Jabo Glass Experiment
September 23, 2012
by Rich Shelby
I wanted to conduct an experiment to see if torching glass cane to make marbles would produce a similar “look” when the same glass used in torching was added to the big oven at a machine marble making company but in rod size glass rather then cane sized glass. I wanted to focus on reactive glass rods verses non-reactive rods. On September 21, 2012 I will perform this experiment at Jabo, Inc, located in Reno, Ohio. I want to thank the following individuals for assisting me in the experiment: Joanne Argabrite owner of Jabo, Inc., Dare Hawkins, Ronnie Ewers, Larry Burwell, John Parr, Curtis Hart, Casey Argabrite and Clint Argabrite.
(1) COE is an abbreviation for coefficient of expansion. All solids have molecules that vibrate in place. COE of glass cannot be combined with other different COE numbers and if it is combined, usually incompatibility happens and the glass shatters.
(2) When one color cane vibrates at one speed and another color cane vibrates at another speed, there is a possibility of breakage when the glass cools if they are used in making a marble. There is a greater chance of breakage if one used a third, different color cane when making the marble. To avoid problems, the marble should be annealed. Annealing is when the mixed glass colors are allowed to soak at a high temperature for at least an hour allowing the molecules of the different glass colors to vibrate together. When marbles are annealed there is only a very small chance they will have a breakage problem.
(3) Usually, the annealing process is done in a kiln. Some people use a material called Vermiculite (a hydrous silicate of aluminum, magnesium, or iron) but this medium only allows very slow cooling and not soaking in very high heat necessary in annealing the marble. Some people think if one flame anneals the marble, using the flame of a torch, it is annealed but this is not true as flame annealing takes place for only as long as the person can keeps the marble in the flame of the torch and proper annealing must needs the marble to be in high heat for at least one hour or more.
(4) At marble making companies, they do not anneal using a kiln. Usually they place thousands of hot marbles in a metal barrel with a fiber blanket (fiber blankets allow for very slow cooling) to separate the marble layers. Because there are so many hot marbles in the barrel and the slow cooling takes place because of the fiber blankets, this allows for proper annealing - still the marbles on the outside perimeter may have breakage because they do not anneal properly but it is a great way to anneal large numbers of marbles in a cost effective way. Usually it takes overnight for this annealing process to occur.
(4) Reactive Glass: Some glass cane contains metals that, when mixed together, produce different colors than the original colors of the cane. These canes are called reactive.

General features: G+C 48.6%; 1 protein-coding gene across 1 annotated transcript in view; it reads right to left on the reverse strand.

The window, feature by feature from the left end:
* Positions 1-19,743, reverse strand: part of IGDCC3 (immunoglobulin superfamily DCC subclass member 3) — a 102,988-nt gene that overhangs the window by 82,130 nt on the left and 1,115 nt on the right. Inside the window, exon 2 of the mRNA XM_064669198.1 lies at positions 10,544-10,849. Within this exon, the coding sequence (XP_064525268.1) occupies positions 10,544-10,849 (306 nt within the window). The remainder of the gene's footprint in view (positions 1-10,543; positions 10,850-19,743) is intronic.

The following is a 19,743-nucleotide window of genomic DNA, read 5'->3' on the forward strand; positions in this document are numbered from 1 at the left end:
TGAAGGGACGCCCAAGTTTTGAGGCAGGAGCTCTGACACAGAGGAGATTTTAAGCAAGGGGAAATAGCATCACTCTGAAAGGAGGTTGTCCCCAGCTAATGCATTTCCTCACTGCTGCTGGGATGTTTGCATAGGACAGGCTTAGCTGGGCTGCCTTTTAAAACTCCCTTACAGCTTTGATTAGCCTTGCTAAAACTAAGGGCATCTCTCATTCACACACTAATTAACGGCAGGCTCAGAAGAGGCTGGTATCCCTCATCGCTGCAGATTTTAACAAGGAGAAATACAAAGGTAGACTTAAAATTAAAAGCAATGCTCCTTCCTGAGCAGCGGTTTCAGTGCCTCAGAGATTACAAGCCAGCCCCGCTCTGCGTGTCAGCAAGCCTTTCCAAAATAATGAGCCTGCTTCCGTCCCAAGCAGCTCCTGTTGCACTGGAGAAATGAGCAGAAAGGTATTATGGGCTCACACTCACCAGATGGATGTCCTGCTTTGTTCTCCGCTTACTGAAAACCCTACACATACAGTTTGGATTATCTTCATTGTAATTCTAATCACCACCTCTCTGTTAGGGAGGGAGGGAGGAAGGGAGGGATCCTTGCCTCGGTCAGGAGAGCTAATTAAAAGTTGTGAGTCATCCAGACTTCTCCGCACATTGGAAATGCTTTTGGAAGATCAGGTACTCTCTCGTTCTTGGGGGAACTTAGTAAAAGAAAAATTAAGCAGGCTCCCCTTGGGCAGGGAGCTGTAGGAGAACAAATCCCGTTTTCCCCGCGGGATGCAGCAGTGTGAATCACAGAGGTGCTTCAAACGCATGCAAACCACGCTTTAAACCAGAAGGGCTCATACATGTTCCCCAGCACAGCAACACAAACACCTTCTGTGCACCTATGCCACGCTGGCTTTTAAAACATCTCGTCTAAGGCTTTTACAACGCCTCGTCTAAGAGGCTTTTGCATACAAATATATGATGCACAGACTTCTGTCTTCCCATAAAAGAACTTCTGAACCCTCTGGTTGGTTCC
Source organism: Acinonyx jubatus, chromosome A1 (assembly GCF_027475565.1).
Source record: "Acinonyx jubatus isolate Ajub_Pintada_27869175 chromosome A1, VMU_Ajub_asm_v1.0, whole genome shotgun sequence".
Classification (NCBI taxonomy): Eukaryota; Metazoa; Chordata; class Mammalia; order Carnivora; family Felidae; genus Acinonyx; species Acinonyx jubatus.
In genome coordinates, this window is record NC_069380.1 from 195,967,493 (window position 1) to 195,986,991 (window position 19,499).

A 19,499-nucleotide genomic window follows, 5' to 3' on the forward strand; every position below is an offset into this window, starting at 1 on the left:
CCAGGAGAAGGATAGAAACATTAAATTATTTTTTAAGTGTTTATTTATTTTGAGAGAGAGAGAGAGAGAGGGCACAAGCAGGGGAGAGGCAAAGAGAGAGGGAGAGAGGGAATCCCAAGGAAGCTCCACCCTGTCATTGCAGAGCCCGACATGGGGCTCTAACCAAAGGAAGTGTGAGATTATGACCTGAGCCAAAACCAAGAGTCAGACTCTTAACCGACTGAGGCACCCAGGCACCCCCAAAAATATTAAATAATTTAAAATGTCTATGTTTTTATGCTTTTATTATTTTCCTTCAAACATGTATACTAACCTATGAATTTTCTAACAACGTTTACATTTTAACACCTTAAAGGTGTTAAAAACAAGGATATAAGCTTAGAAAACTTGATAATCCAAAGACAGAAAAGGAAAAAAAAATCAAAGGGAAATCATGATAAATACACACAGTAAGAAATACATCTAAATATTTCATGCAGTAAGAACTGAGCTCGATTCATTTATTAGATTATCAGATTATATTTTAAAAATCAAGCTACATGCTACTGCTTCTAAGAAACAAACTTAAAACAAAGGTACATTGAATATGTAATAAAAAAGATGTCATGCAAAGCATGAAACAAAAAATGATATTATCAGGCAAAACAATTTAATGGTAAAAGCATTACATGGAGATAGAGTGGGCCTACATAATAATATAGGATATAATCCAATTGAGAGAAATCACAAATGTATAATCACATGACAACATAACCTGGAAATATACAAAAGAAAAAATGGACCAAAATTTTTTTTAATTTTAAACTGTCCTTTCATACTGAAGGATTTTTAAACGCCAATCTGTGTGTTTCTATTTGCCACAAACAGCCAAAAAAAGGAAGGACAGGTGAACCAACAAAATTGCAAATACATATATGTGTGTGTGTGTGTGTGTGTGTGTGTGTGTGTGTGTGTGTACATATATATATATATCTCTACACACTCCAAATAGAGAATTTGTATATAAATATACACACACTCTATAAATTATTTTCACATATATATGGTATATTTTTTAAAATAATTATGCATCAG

(5) Oven: An oven at a machine marble making company is a huge oven brick (bricks that can stand very high temperatures) “box” that is approximately 12’ across, 9’ high and 20’ long (the one I’ve seen at Jabo, Inc.). They come in different sizes but in this experiment I will use this size of oven.
(6) Cane is glass that comes in rods about the thickness of a pencil and come in various lengths from 13” to 42”. Rods that will be placed into the oven will have diameters from 2” up to 3” and are about 12” to 16” in length.
(7) Torching glass to make a marble has the possibility of getting up to 1450º F. The oven temperature may go as high as 2300º F. Torching uses a mixture of propane and oxygen to obtain the necessary temperature to melt glass canes. Because ovens get such a high temperature (about 2300 degrees F), the glass rods melt very quickly.
(8) A basic marble-making machine: The oven is heated to a very high temperature and base glass (the glass used before color is added to the oven and is usually white based) is placed into the back of the oven as it heats. The oven itself usually has three places where colored glass can be added: (a) at the back of the oven, (b) placed into holes on top of the oven called orifices or (c) at the front of the oven. At the front of the oven there are usually two streams of melted glass that flow out. Below these two flows is a cutter that moves left to right and back again and cuts the flow into cylinder shaped pieces that fall into two funnels. The cutter continually goes left to right then back again cutting the molten streams of glass. The very hot glass drops onto tapered rollers. The rollers are about 10’ long with groves in them where the hot glass moves and is rounded into spherical shapes. The marbles then drop off the rollers onto a flat, tilted metal surface where they roll downward hitting little baffles toward the big metal barrel where they will fall into to be annealed. It is quite impressive to see in action – all the movement and noise. I have only given a general description of the process.